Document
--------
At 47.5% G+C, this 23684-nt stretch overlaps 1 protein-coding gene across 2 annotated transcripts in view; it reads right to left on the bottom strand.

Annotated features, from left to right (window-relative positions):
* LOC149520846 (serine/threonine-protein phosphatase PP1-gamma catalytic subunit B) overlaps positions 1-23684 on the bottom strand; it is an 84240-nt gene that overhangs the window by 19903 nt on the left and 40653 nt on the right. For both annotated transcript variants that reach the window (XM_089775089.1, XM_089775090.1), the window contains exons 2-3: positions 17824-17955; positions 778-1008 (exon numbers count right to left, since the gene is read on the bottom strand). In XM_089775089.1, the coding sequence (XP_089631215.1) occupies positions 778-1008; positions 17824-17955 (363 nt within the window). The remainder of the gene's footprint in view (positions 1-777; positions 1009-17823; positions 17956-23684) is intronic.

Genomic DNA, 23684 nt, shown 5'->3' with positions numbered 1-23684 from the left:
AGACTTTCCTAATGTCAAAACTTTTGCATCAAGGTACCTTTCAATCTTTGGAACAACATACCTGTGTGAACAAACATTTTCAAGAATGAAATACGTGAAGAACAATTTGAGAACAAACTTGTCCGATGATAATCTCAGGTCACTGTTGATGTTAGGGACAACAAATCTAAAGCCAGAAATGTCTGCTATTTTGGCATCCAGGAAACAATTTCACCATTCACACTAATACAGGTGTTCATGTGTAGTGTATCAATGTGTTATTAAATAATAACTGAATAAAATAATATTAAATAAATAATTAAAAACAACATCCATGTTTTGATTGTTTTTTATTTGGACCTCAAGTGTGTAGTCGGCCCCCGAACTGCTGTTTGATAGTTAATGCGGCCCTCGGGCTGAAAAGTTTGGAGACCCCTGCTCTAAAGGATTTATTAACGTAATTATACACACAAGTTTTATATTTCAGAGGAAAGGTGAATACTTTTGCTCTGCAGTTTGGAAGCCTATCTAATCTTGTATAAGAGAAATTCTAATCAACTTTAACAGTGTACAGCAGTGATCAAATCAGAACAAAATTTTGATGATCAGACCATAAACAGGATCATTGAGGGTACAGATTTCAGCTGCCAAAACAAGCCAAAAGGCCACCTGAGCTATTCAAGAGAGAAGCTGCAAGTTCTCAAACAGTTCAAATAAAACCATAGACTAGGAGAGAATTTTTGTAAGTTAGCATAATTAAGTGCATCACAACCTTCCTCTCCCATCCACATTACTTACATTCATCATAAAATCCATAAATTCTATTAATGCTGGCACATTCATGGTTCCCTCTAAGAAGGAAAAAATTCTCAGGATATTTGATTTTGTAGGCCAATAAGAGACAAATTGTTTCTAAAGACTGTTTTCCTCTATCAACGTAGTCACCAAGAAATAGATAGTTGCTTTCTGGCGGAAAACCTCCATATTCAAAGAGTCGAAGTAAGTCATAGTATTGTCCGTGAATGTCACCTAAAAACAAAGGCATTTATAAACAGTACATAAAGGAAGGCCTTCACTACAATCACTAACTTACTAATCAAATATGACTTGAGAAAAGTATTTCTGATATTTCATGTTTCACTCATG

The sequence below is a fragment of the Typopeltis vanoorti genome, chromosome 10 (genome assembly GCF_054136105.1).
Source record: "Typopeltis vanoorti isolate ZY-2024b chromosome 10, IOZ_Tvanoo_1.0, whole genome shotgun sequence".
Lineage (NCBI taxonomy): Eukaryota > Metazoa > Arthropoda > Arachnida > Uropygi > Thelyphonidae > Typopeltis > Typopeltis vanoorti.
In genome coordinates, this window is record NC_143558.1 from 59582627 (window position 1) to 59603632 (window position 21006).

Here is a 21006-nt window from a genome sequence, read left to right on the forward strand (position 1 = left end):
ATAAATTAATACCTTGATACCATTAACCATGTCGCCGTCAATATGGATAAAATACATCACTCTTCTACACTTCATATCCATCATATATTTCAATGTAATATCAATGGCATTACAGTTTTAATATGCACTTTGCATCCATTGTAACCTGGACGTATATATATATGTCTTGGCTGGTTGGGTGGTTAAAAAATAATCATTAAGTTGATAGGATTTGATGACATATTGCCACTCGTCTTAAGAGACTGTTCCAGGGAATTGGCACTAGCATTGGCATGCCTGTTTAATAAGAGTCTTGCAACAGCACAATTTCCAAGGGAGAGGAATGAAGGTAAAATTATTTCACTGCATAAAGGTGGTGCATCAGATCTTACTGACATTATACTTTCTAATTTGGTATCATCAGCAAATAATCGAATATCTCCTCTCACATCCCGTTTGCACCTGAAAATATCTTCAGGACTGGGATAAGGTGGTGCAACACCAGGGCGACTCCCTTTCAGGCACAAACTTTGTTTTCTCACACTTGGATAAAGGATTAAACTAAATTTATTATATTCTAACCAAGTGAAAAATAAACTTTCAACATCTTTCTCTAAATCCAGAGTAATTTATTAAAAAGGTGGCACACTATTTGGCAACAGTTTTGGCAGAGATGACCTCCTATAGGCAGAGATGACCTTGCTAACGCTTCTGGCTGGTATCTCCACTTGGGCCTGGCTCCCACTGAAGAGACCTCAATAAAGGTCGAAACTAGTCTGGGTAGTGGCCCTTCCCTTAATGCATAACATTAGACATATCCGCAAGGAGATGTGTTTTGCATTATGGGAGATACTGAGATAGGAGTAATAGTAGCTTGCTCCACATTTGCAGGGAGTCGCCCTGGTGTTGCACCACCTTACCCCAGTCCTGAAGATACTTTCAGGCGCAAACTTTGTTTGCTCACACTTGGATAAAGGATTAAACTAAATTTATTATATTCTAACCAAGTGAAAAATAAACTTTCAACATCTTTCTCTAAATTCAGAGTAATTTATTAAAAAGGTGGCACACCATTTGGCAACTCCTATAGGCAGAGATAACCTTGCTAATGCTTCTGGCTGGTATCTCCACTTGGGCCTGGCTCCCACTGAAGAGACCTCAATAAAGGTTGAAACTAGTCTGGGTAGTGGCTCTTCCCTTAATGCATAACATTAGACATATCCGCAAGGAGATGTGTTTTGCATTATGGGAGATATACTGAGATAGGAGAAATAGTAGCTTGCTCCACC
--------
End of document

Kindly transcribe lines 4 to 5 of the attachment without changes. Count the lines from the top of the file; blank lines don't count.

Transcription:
Genomic DNA, 23684 nt, shown 5'->3' with positions numbered 1-23684 from the left:
AGACTTTCCTAATGTCAAAACTTTTGCATCAAGGTACCTTTCAATCTTTGGAACAACATACCTGTGTGAACAAACATTTTCAAGAATGAAATACGTGAAGAACAATTTGAGAACAAACTTGTCCGATGATAATCTCAGGTCACTGTTGATGTTAGGGACAACAAATCTAAAGCCAGAAATGTCTGCTATTTTGGCATCCAGGAAACAATTTCACCATTCACACTAATACAGGTGTTCATGTGTAGTGTATCAATGTGTTATTAAATAATAACTGAATAAAATAATATTAAATAAATAATTAAAAACAACATCCATGTTTTGATTGTTTTTTATTTGGACCTCAAGTGTGTAGTCGGCCCCCGAACTGCTGTTTGATAGTTAATGCGGCCCTCGGGCTGAAAAGTTTGGAGACCCCTGCTCTAAAGGATTTATTAACGTAATTATACACACAAGTTTTATATTTCAGAGGAAAGGTGAATACTTTTGCTCTGCAGTTTGGAAGCCTATCTAATCTTGTATAAGAGAAATTCTAATCAACTTTAACAGTGTACAGCAGTGATCAAATCAGAACAAAATTTTGATGATCAGACCATAAACAGGATCATTGAGGGTACAGATTTCAGCTGCCAAAACAAGCCAAAAGGCCACCTGAGCTATTCAAGAGAGAAGCTGCAAGTTCTCAAACAGTTCAAATAAAACCATAGACTAGGAGAGAATTTTTGTAAGTTAGCATAATTAAGTGCATCACAACCTTCCTCTCCCATCCACATTACTTACATTCATCATAAAATCCATAAATTCTATTAATGCTGGCACATTCATGGTTCCCTCTAAGAAGGAAAAAATTCTCAGGATATTTGATTTTGTAGGCCAATAAGAGACAAATTGTTTCTAAAGACTGTTTTCCTCTATCAACGTAGTCACCAAGAAATAGATAGTTGCTTTCTGGCGGAAAACCTCCATATTCAAAGAGTCGAAGTAAGTCATAGTATTGTCCGTGAATGTCACCTAAAAACAAAGGCATTTATAAACAGTACATAAAGGAAGGCCTTCACTACAATCACTAACTTACTAATCAAATATGACTTGAGAAAAGTATTTCTGATATTTCATGTTTCACTCATG